January 18, 2013

Gravy: A Confession

I was born at the tail end of a long, long line of Southern women who were strong and savvy way before savvy was even a word.  Very little swayed their resolve including feeding their family with a kitchen well stocked or with whatever was on hand at supper time.

As a child standing at their heels, my grandmothers amazed me with their cooking skills.  Either woman could easily look into a sparse pantry and whip out a meal of a meat and three with dessert for her family plus company!  Many traditional Southern menus always include the staple companion sauce to the meat and certain sides:  GRAVY.  My mother and both of my grandmothers could make gravy in their sleep.  It always had the same sumptuous smoothness and tasted like heaven drizzled all over everything on my plate.


I can NOT make gravy.

There; I said it.

Brand me with a scarlet letter “G”.

I voluntarily hang my head in shame.  I simply did not get the gravy gene.

Just say the word “gravy” and I begin to perspire.  I guess you could call it gravy anxiety.

It’s quite the awful predicament.  I am, in fact, gravy-handicapped.

I have often wondered if perhaps my gravy disability is due in large part to my being a Southpaw.  Based on my peek up into the canopy of the family tree, it appears that I am the only left-handed female for quite some time – if ever.  And, being an ambidextrous Southpaw also lends to a certain amount of confusion when approaching new or “awkward” tasks.  One thing you can take to the bank: making gravy is awkward for me. (Or am I just too right-brained?)  For those of you who hold the gravy gift, most will agree: a person can not have a sense of confusion, much less anxiety, when making gravy.

On those rare occasions when I have rolled up my sleeves, stood at the stove (talking out loud to myself) and cooked what appeared to be a gravy-like substance, my family would smile their most gracious smiles and politely say, “Please pass the gravy.”  Then they pass it down the table and reach for the butter.  My family eats their rice with butter.  

The disgrace was becoming unbearable.

After countless failed gravy making efforts, I came to this conclusion:  I’ll cheat.

Now despite the fact that I have never actually witnessed anyone buying them, why would the grocery stores stock gravy mixes if there wasn’t a need for them?  I wondered in my painful silence, “Is it possible that I am not alone in my shame? Are there other gravy-challenged Southern gals suffering like me?”

Humiliation in the Public Square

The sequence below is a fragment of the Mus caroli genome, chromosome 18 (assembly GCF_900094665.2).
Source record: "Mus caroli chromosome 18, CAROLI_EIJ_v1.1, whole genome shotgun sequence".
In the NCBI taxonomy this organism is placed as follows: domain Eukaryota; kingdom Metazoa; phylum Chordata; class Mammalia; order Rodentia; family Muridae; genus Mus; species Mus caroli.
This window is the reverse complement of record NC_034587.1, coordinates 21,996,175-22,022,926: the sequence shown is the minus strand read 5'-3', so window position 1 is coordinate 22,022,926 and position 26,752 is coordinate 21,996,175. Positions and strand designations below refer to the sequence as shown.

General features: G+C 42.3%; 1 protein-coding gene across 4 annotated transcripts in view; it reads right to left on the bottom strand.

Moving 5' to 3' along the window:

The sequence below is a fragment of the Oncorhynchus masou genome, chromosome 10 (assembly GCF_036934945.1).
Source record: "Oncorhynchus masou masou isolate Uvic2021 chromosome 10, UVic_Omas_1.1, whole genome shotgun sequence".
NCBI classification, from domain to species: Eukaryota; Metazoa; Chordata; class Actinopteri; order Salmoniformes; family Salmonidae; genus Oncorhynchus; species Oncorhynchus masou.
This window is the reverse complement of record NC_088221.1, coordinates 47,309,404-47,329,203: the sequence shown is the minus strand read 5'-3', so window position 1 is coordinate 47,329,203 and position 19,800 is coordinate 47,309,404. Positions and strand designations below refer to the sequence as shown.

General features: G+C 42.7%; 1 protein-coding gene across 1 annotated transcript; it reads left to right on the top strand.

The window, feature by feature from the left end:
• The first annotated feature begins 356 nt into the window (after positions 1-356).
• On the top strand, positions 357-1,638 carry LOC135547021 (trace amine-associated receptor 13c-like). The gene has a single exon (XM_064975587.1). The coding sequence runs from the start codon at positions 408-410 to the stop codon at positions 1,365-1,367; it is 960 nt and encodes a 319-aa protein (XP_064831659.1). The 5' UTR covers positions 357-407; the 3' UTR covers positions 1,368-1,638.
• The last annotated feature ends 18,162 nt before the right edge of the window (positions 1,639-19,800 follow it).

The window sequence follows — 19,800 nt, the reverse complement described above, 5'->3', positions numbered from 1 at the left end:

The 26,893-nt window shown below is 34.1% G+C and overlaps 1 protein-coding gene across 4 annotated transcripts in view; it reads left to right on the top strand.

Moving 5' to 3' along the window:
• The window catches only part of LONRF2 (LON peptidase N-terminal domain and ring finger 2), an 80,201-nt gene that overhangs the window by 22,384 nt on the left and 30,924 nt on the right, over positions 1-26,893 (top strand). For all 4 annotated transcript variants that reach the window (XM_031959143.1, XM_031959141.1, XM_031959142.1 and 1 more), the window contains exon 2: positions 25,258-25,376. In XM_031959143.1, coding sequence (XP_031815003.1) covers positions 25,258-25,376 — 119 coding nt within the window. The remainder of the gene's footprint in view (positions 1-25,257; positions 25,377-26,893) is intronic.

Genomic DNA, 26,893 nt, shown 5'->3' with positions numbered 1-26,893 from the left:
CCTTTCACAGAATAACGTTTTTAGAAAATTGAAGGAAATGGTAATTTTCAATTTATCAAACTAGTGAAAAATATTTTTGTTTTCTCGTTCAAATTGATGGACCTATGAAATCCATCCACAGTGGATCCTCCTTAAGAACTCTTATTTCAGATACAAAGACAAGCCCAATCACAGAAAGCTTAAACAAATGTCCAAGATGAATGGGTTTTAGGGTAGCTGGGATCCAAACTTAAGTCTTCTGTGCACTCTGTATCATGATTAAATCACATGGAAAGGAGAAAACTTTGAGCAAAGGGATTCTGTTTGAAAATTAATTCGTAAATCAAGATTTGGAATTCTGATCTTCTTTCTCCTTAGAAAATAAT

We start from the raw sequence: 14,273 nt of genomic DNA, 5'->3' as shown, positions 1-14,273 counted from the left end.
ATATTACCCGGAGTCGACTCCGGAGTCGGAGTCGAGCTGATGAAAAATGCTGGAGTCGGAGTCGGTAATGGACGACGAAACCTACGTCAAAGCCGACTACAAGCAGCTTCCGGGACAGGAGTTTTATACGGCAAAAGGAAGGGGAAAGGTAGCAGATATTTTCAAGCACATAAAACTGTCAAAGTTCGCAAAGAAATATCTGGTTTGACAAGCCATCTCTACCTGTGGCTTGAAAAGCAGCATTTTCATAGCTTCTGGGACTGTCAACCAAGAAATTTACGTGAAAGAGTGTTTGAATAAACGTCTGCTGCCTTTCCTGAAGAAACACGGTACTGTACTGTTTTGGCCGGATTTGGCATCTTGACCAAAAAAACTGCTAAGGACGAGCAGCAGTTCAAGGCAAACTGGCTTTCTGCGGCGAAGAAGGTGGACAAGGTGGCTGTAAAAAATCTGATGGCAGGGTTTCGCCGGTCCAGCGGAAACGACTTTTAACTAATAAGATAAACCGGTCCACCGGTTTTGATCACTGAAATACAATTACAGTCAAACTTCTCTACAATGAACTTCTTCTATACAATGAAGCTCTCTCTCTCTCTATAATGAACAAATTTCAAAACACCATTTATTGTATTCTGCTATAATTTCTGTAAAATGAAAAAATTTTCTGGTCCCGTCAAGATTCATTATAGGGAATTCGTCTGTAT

While we live out in the rural countryside, we do have a local IGA grocery store that is just down the road and is our ‘go to’ for any quick or last minute grocery needs.  While perusing the isles one day, the gravy mixes caught my eye.  I studied the variety for a few minutes and finally settled on one to try the next time I felt the need to attempt gravy [again].  However, as one might have predicted, when I arrived at the check-out, guess what one item would not ring up when scanned.

The gravy mix.

Of course it was.

It’s deeply embedded within the unwritten rules of life that a Southern gal must face her cooking demons in the public square.  Not only would the gravy mix not ring up, there was a record line of locals behind me waiting to check out.

Cashier:  “Um, there’s no price for this?  What is this anyway?”  (She may have been, at best, 17 and my mind was racing trying desperately to grab a magnificent “Bless your heart” scandalous remark – but nothing would come to me.)

Me:  “Um, uh, well, I don’t remember, but that’s okay, I really don’t need it.”

Cashier:  [LOUDLY] “OH! It’s a gravy mix; you buy gravy mix?  Who buys gravy mix? Who doesn’t know how to make gravy?”

(Blink, blink.)

The silence behind me was deafening.

The line was getting longer and I am convinced that all the best cooks in the tri-county area were there right behind me.  (All that came to mind was, “Dear Planet Earth, please open up and swallow me…”)

Cashier (now on the intercom):  “Ms. IGA, I need the price for this X,Y,Z gravy mix!”

Now everyone in the ever growing check-out line is lOOking at me – not so much because I was holding them up but more so because I was buying gravy mix and holding them up.  It was at this moment that I began to perspire heavily.

ME:  (With tightly gritted teeth) “I really don’t need the gravy mix.  Please. Just. Keep. It.”

And with that, I swiped my card to pay for my handful of items and out the door I fled.  

By the time I got to my car, right on my heels was the lady who had been waiting in line behind me.  She said, “Baby, here’s this gravy mix.  It was only thutty-five cents and I don’t won’t yo family to suffa ‘cause you can’t make no gravy.”

My mouth dropped (somebody just shoot me now).

So there it was – now all out in the open and ugly: my lack of gravy skills exposed to the entire [IGA and tri-county] world.  I hadn’t felt such shame since bringing home the wrong dead cat.

As I have reflected over the re-launch of South of the Gnat Line and all my organizing of the foods I actually can and do cook to share with readers, it occurred to me:  How on earth can I possibly share my family’s recipes and love of Southern foods without having first confessed my culinary short-comings?

So for those of you who are blessed with the gift of gravy proficiency, I ask this of you:  the next time you are standing at your stove whipping up gravy for your family’s meal, please think of me and send up a little prayer to the gravy gods so at the very least, my grandchildren might miraculously inherit the gravy gene that skipped me.

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